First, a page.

Tasting Rare Wines

The Path Less Taken – Our Search for Rare Wines

Winemaker with Grapes

Winemaker in the Vineyard

If you are looking for notes on a particular Varietal, scroll to the bottom of this page to see if we’ve got a blog post on it.
 

When you wine taste every other weekend on average, it can get pretty easy to fall into a rut. There is an ocean of Chardonnay, a river of Cabernet Sauvignon and a veritable flood of Zinfandel in California. Now I know that wine tasting three or four times per month doesn’t sound like a particularly burdensome cross to bear (it’s not…trust me), but it can leave you wanting something different, hence the name of this series of posts. It’s easy to stay on the main road drinking the same old thing, but occasionally taking the dusty side path can lead to some interesting locations, or in this case, some rare wines…Teroldego anyone? How about a crisp glass of Picpoul Blanc? Do you often get a craving for Counoise? Of course you don’t, but that doesn’t mean that these hard to find wines are any less worthwhile than the tried and true standards. So why dedicate a whole wine blog section to Varietals many people haven’t discovered, can’t readily get and have no idea what they taste like? Other than having no life outside of this site (sad but true of late), it can be tough to come up with blog post ideas and educating our readers about other worthwhile wines, falls squarely within our self appointed charter (wow didn’t that sound pompous?). There are a host of Varietals that are made in the US that just don’t get the press that they deserve. For those of you who are regular readers of our blog, you know we have a soft spot for Albarino. We find it much more interesting than Pinot Grigio or Sauvignon Blanc (don’t get me started on Sauvignon Blanc), two of the more popular white wines. If you like refreshing white wines and haven’t had Albarino, stop reading now and go to a wine store and buy a bottle. That’s right…grab your car keys and go find a bottle now unless you have already been drinking. Get a DD if you’ve been drinking. Consider it homework. Then come back and finish reading this post with a new appreciation of a truly great white wine. How about Petite Verdot? It really doesn’t have anything in common with Albarino other than it’s a wine that most people haven’t heard of – but they should have. The odds are that if you’ve had lots of Cabernet Sauvignon, you’ve had Petite Verdot because it’s often used in small quantities to give Cabernet more depth. Yep…I said it. To give Cabernet Sauvignon more depth if you can believe it. It’s almost always used for blending but it makes a stunning big, inky wine that can make even the biggest Cabs look like Kool-Aid.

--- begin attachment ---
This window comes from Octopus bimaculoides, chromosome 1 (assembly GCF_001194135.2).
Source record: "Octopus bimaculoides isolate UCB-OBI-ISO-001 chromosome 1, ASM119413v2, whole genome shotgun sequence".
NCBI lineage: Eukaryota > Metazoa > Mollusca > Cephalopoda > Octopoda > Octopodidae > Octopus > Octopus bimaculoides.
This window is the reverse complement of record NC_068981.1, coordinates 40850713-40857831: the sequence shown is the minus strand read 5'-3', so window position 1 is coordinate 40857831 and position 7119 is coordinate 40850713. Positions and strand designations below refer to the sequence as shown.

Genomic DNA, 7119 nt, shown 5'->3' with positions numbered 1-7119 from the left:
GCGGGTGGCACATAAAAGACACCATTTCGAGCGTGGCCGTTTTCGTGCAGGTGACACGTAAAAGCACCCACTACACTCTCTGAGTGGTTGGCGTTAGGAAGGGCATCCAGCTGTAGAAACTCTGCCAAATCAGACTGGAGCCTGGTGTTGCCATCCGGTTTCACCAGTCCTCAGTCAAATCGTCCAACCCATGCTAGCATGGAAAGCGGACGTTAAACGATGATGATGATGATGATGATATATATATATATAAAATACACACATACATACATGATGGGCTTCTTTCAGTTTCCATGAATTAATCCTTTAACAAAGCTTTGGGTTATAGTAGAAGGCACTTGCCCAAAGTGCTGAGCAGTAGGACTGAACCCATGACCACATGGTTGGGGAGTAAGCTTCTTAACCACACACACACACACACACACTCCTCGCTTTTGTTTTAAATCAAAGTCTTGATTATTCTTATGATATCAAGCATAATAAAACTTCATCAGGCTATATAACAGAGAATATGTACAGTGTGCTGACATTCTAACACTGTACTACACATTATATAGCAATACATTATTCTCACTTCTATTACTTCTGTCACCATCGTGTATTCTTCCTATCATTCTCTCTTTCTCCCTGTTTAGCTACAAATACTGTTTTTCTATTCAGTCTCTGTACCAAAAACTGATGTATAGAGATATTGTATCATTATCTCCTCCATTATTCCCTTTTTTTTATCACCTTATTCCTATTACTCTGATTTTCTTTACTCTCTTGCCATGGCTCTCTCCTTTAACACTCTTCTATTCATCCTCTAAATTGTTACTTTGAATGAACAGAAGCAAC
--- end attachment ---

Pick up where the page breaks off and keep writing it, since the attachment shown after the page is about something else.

So here’s to the underdogs of wine – those that have been unfairly cast aside in favor of “more of the same”. Many are made only because it’s a labor of love for the wine maker and perhaps that’s the story. If the winemaker has a passion for a rare Varietal, odds are that its a compelling tale and probably a great glass of wine as well, so do yourself a favor and give one a try. Who knows? You may never go back to the same old thing again.

Tasting Tannat at Tobin James

 

 

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